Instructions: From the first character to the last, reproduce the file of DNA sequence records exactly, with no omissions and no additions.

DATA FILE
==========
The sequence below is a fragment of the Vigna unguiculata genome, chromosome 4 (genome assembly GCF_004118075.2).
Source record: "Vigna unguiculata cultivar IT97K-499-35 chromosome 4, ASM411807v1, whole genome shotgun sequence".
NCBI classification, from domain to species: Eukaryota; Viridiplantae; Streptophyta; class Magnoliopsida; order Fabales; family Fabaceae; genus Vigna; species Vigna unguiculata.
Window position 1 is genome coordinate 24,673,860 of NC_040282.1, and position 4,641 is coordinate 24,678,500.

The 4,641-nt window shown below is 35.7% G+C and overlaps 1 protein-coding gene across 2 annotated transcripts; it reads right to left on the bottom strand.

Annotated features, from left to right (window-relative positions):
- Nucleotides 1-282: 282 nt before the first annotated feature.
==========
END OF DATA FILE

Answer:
The sequence below is a fragment of the Vigna unguiculata genome, chromosome 4 (genome assembly GCF_004118075.2).
Source record: "Vigna unguiculata cultivar IT97K-499-35 chromosome 4, ASM411807v1, whole genome shotgun sequence".
NCBI classification, from domain to species: Eukaryota; Viridiplantae; Streptophyta; class Magnoliopsida; order Fabales; family Fabaceae; genus Vigna; species Vigna unguiculata.
Window position 1 is genome coordinate 24,673,860 of NC_040282.1, and position 4,641 is coordinate 24,678,500.

The 4,641-nt window shown below is 35.7% G+C and overlaps 1 protein-coding gene across 2 annotated transcripts; it reads right to left on the bottom strand.

Annotated features, from left to right (window-relative positions):
- Nucleotides 1-282: 282 nt before the first annotated feature.